We started the day with a visit to the Gibraltar National Museum on Bomb House Lane in the centre of town. Standard admission is £5 with a combination ticket being available at £8 to include a visit to the Gorham’s Cave complex viewing platform near Europa Point.
Galleries cover the history of the Rock starting from the Pillars of Hercules, through The Great Siege up to life as it is today. Of particular interest is the section dedicated to Neanderthal Man. Two skulls from Gorham’s Cave were among the first Neanderthal remains to be discovered in Europe giving an unprecedented insight into what their lives might have been like.
Located in the basement are the remains of a Moorish bath house built around the 14th century which is one of the best preserved in Europe with its hot and cold rooms.
Just outside the museum stands the Cathedral of the Holy Trinity, constructed in Moorish Revival style, it’s the Church of England diocese of Gibraltar in Europe. The cathedral is open to visitors Monday-Saturday between 11.00 -3.00 p.m.
From there, it was just a short walk to the King’s Bastion Leisure Centre on Line Wall Road. You might wonder why we had decided to look in there, but this is no ordinary leisure centre as the building is a military fortress that was once used to defend Gibraltar against invading forces during the 18th century. The historical building has been transformed to include a bowling alley, gym, cinema, bar and café yet retains many of its original features.
After enjoying a welcome cup of coffee we strolled through Commonwealth Park, located next to the leisure centre. For such a small territory Gibraltar has an abundance of green spaces and nestled within the old walls this recently opened park offers a haven of tranquillity in the city centre.
It was then back to the Upper Rock Nature Reserve to visit two more of the attractions there. The first was to brave a thrill seekers step out onto the Skywalk, a transparent glass viewing platform at the top of the Rock.
This stunning lookout point was opened by Luke Skywalker of Star Wars fame (aka Mark Hamill) and we followed in his footsteps daring to walk on the glass floor jutting out 340 metre above sea level.
It’s not at all scary and is perfectly safe with its floor and side panels made of four layers of laminated glass strong enough to withstand the weight of 11 Range Rover vehicles. Having walked along the viewing platform we were rewarded with some breathtaking views of Gibraltar and across to Morocco and Spain.
A short drive followed to the northern end of the Rock to visit the Great Siege Tunnels, another of the attractions included in the Upper Rock Nature Reserve ticket price. On our way to the tunnels one of the Rock’s macaque’s decided to hitch a lift on our wing mirror so we drove along very slowly until it decided to jump off.
From standing on a glass ledge looking down on the city below we were now entering the Rock itself. The Great Siege Tunnels were a secret military base carved out by hand with sledgehammers and gun powder. Soldiers excavated 36 metres of tunnel in just six weeks to defend Gibraltar. Between 1779 and 1783 the Rock was under siege with both Spanish and French troops advancing and trying to recapture Gibraltar from the British.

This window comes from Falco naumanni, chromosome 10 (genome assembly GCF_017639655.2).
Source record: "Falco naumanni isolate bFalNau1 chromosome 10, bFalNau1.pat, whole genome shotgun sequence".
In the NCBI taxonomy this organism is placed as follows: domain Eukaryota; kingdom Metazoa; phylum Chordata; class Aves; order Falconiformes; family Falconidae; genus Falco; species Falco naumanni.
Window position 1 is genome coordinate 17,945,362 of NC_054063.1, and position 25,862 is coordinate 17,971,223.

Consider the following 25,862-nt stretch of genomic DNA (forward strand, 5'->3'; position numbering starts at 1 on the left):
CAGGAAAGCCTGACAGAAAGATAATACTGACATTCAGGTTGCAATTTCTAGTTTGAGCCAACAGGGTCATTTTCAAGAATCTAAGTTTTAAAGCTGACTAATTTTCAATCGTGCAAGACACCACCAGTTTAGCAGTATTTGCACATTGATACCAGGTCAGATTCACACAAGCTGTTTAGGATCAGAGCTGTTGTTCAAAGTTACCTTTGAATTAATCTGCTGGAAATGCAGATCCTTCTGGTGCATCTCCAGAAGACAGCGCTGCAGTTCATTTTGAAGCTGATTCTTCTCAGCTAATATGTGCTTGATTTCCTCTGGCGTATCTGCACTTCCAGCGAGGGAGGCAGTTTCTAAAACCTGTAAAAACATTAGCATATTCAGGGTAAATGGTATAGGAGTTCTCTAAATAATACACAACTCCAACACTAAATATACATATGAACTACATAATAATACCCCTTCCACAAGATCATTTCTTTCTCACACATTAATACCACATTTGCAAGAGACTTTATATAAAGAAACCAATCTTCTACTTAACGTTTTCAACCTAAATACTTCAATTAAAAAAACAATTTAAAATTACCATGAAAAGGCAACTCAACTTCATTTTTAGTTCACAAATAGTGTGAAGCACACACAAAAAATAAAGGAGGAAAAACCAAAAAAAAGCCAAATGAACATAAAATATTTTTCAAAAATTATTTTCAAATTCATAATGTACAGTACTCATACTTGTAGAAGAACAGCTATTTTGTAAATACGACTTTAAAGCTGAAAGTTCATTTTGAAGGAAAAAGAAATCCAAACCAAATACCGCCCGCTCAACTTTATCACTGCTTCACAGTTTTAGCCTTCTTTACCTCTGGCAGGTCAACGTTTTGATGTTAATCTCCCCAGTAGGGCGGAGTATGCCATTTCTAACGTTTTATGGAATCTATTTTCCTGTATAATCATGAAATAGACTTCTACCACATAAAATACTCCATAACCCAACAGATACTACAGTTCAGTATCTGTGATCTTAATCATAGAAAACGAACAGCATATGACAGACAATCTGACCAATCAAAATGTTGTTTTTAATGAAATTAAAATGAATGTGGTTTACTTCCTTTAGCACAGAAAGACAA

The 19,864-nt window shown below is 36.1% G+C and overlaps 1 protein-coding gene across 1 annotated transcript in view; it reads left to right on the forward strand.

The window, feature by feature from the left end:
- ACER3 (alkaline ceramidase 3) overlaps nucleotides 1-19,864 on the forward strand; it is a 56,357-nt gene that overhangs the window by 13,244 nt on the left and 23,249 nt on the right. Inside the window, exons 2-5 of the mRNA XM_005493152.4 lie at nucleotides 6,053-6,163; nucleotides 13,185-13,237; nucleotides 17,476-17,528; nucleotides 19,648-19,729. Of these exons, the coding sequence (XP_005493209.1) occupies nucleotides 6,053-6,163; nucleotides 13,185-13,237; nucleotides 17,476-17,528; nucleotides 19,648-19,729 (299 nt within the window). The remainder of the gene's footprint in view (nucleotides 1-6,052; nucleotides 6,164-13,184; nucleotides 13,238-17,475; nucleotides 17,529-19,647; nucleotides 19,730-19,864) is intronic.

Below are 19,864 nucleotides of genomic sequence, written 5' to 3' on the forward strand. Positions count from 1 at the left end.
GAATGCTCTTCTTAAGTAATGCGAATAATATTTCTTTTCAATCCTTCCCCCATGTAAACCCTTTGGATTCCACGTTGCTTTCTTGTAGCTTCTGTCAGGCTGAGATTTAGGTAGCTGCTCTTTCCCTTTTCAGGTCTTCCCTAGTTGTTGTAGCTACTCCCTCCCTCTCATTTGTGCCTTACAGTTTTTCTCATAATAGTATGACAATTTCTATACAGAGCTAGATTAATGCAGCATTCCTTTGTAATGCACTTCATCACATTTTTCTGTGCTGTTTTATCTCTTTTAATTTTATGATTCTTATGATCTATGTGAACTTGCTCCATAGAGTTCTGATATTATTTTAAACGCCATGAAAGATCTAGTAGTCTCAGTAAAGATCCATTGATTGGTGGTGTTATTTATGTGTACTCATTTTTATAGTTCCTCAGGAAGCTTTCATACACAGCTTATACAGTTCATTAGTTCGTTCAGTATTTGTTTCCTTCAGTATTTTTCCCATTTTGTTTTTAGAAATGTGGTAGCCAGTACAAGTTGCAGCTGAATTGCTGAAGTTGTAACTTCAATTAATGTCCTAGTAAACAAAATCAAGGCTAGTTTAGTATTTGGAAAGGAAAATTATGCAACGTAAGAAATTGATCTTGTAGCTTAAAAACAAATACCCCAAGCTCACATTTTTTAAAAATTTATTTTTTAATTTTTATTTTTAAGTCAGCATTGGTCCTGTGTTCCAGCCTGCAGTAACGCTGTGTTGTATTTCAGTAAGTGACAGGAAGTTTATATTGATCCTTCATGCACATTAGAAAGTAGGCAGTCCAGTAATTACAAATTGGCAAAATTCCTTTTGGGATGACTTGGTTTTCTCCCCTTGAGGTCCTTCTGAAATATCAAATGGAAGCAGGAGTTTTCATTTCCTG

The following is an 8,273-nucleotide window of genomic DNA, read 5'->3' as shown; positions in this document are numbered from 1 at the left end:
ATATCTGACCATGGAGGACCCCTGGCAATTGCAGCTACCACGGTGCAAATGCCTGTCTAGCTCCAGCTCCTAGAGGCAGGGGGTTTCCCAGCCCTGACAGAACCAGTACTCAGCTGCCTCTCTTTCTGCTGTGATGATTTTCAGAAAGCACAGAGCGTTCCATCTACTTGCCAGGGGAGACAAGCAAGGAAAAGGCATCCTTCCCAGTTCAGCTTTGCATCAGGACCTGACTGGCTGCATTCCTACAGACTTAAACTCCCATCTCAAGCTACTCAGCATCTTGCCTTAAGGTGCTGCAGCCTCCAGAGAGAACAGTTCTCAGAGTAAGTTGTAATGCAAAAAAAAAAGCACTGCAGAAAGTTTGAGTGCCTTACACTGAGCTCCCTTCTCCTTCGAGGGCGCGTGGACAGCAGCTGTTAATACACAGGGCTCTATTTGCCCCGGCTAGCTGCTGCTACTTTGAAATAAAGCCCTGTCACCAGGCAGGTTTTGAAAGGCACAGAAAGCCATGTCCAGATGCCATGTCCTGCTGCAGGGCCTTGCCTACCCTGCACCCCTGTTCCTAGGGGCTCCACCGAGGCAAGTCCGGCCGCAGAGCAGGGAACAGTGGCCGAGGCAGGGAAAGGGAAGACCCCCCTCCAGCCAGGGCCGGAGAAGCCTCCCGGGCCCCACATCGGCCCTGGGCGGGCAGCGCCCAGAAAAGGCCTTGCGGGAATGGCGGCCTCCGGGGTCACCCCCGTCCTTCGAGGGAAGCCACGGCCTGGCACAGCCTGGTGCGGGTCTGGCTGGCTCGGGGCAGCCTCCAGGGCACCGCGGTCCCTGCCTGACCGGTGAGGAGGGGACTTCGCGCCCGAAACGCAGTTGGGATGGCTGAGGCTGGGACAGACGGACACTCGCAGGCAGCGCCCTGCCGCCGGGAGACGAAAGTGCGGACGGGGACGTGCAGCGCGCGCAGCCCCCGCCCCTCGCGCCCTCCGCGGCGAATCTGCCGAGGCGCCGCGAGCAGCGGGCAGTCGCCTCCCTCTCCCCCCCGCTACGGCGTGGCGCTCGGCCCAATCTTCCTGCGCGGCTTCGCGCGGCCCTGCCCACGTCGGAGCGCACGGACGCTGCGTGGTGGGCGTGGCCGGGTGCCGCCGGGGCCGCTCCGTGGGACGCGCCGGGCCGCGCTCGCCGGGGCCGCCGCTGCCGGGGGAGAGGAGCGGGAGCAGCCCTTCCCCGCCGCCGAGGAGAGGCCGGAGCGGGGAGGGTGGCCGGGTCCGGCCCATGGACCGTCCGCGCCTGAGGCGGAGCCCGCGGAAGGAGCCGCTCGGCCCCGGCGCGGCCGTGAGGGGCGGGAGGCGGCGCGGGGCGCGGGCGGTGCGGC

Whilst tunnelling, it was decided that a hole be blasted in the Rock face to improve ventilation and by so doing, it was then realised that a gun could be put in place to bear down on attacking forces.
The tunnels are surprisingly long and have been beautifully illustrated with figures and information boards. Part way through, a staircase leads down to a lower level that was used for storing gunpowder. Viewing the gun ports in the cliff face with the cannons lined up in front of them was very interesting as were the stunning views of the airport runway visible through the holes.
All this exploring had given us an appetite so we made our way down to Ocean Village to have lunch at the Bridge Bar & Grill, sitting on its covered terrace overlooking the yachts in the marina.
It’s an attractive American styled restaurant where we relaxed over drinks and a plate of barbecued chicken nachos, before moving on to our mains of lamb cutlets and piri-piri chicken. The Bridge has a great atmosphere and friendly service in the heart of the vibrant Ocean Village close to the cruise terminal.
It started to rain just as we were leaving the restaurant but as shopping was our plan for the afternoon, it didn’t really matter. Grand Casemates Square lies close to Ocean Village and takes its name from the British built Grand Casemates, a casemate and bombproof barracks at the northern end of the square.
This large square, located at the end of Main Street is lined with cafes and restaurants and we popped into the Gibraltar Art Gallery on the square’s upper level displaying works by local artists. Adjoining the gallery is a gift shop stocked with lovingly made products by local artisans and the perfect place for us to pick up some gifts to take home.
We then sauntered along Main Street with its mix of household names, Spanish retailers and the occasional Moroccan greengrocer. It’s a shopper’s paradise with VAT free purchases and bargains to be had, especially on perfume, jewellery and spirits.
On our way back to the hotel, just outside the Southport Gate, lies the Trafalgar Cemetery containing two known graves of the victims of Trafalgar. Most of the others who perished in this famous battle were buried at sea.
Rain clouds had disappeared and so we rounded off another wonderful day in Gibraltar by watching the sun set from the seats of our balcony sipping glasses of sparkling wine.
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